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Caribbean Cruise Weather Forecasts - Monthly Tips

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Cruise Weather Forecasts

Caribbean cruise weather has three seasons every year: dry, rainy and in-between.

The dry season and most popular time to cruise is January through April. The rainy season is part of the annual Caribbean hurricane season. It officially begins June 1 and ends Nov. 30. But rainfall historically is moderate in June and climbs steadily until reaching a high point in September. It declines a bit in October for most destinations and declines even more in November.

The “in-between” seasons with moderate rainfall are usually the months of May and December.

Cruise weather is an important factor in deciding which months are ideal for going on a Caribbean cruise and which months are riskier for weather.

Although the dry season is a popular time to cruise, the rainy season has some appeal for budget-minded travelers because prices are usually lower.

Caribbean Temperatures

Daily temperatures are mostly predictable and stay within a fairly narrow range throughout the year. They make any month good for someone who doesn't plan to swim or spend an afternoon cruise stopover on a beach. But water temperatures especially in the winter make swimming too chilly for many people.

Beaches off the eastern coast of Mexico are cool during the winter and suffer from strong breezes and cool waters.

If a winter cruise sounds appealing, try the southern Caribbean because destinations such as Aruba are closer to the equator and warmer as a result.

A bigger challenge than water temperatures for Caribbean cruise weather is rainfall because of the annual hurricane season, which officially runs from the beginning of June through the end of November.

Rainfall is especially heavy in September and October.

Caribbean Rainfall by Month

The chart below shows the historical average number of rainfall inches for 15 major destinations by month.

Source: World Meteorological Organization. Locations: Ant - Antigua; Bah - Bahamas; Bar - Barbados; Bel - Belize; Can - Cancun; Cay - Cayman Islands; Cos - Costa Rica; Coz - Cozumel; Dom - Dominica; DR - Dominican Republic; Jam - Jamaica; Mart - Martinique; StL - St. Lucia; SJu - San Juan; USV - U.S. Virgin Islands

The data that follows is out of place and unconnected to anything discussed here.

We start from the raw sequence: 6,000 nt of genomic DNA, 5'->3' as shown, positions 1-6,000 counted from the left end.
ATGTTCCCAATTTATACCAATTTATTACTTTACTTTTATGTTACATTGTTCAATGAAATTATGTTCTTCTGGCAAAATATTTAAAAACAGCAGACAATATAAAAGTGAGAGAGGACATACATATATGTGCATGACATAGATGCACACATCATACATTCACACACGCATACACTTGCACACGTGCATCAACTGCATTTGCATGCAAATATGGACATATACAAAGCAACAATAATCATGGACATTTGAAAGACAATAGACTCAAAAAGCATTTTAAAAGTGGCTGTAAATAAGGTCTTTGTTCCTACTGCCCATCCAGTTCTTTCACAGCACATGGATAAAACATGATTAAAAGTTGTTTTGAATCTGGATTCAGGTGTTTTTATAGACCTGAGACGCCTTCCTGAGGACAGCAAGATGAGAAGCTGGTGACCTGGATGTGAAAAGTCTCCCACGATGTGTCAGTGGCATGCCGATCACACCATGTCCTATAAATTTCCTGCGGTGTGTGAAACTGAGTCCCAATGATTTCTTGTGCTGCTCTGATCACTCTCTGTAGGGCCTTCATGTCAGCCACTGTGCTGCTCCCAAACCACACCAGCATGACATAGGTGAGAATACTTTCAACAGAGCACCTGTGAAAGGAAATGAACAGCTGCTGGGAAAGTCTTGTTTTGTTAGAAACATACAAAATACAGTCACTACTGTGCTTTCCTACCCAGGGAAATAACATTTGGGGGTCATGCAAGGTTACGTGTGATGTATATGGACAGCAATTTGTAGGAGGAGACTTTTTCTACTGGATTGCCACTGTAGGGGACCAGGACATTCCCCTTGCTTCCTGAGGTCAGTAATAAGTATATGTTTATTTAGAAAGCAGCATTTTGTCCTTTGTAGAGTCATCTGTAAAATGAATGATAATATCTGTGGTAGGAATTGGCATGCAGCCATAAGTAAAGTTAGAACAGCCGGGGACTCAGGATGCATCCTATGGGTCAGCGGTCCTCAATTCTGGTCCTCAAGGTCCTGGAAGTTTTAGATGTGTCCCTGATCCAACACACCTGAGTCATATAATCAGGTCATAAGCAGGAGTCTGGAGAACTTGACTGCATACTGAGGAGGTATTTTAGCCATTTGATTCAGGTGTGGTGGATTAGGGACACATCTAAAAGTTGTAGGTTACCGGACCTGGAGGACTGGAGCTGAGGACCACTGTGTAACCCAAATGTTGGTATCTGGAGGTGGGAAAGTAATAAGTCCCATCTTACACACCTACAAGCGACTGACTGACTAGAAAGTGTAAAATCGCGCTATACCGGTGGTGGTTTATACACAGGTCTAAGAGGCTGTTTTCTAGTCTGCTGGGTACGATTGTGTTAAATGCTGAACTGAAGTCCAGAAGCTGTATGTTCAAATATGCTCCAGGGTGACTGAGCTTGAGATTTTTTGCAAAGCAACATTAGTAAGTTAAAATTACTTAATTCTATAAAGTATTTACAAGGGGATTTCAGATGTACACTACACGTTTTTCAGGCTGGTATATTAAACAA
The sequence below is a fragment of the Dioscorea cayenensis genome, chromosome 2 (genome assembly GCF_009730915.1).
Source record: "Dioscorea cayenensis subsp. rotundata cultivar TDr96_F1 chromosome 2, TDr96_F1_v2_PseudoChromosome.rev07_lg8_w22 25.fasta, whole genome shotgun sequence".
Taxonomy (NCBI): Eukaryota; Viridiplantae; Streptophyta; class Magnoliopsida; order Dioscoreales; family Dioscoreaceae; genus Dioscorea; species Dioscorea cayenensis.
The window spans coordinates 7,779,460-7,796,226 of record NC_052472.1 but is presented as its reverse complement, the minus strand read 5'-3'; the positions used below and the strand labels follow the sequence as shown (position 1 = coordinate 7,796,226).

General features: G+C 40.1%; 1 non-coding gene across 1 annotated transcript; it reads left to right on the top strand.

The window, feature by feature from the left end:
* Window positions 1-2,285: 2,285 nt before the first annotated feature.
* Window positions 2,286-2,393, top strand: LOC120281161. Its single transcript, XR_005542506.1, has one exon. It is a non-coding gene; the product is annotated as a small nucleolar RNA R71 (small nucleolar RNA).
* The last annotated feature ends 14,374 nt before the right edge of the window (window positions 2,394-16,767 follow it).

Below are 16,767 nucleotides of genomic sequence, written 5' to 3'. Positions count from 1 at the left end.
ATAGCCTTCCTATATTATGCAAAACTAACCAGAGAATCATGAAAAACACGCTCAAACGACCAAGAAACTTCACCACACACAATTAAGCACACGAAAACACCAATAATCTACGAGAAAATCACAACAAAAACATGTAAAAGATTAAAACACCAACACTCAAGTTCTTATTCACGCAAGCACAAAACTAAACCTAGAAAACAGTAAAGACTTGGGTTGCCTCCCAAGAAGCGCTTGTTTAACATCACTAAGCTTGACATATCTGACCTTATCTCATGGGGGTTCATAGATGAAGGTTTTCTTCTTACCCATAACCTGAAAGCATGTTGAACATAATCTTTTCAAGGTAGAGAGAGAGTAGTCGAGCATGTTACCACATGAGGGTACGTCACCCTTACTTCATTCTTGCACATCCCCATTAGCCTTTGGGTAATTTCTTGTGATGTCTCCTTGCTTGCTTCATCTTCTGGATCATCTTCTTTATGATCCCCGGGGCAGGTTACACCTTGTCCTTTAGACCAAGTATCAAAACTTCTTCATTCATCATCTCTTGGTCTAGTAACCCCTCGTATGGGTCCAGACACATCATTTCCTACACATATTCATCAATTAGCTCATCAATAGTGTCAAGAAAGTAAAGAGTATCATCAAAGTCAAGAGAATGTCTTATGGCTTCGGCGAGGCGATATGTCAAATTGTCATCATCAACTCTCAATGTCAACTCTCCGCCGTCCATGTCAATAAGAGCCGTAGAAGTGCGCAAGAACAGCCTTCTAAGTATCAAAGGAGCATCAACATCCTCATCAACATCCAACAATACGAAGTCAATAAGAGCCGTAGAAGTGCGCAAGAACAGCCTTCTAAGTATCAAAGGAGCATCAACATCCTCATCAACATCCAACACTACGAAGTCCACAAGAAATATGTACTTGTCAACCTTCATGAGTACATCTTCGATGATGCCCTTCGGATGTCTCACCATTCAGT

Average Storm Activity

  • June - 1 tropical storm
  • July - 3 storms, 2 become hurricanes
  • August - 3 storms, two become hurricanes
  • September - 4 storms, two become hurricanes
  • October - 4 storms, few rarely become hurricanes
  • November - infrequent storms
Rainfall spikes from late summer through November for many destinations.

It especially climbs for the Central American nations that face the Caribbean Sea, which makes a western Caribbean cruise for that time of year less appealing.

Despite a hurricane season that runs from June through November, in reality many cruises avoid bad weather for two important reasons:

  1. Hurricanes and tropical storms don't sweep through the entire region but rather only part of it, some many areas see a much lower impact.
  2. Ships can change course to avoid the worst of the weather.

The biggest advantage of a fall Caribbean cruise is price. One search of prices on the Web site of a major cruise company showed that six-day western Caribbean cruises were as much as $200 less expensive per person in August as the same cruise in July and another $100 cheaper in September.

A southern cruise has the best chances of avoiding bad weather, but it isn't guaranteed.

Cruise Weather Tips

Tip #1: If you like to swim, avoid cruises during the winter in the northern destinations such as the Bahamas and Turks and Caicos.

Tip #2: The best Caribbean cruise weather months are early spring to mid-summer, but you will pay extra as a result.

Tip #3: Take a Caribbean cruise in the fall to save money, but expect the odds of rainfall to increase, especially at ports of call.
Scott S. Bateman is a professional journalist who has traveled widely throughout the Caribbean and the Americas.

 > Category: Cruise Tips   

June 17, 2020
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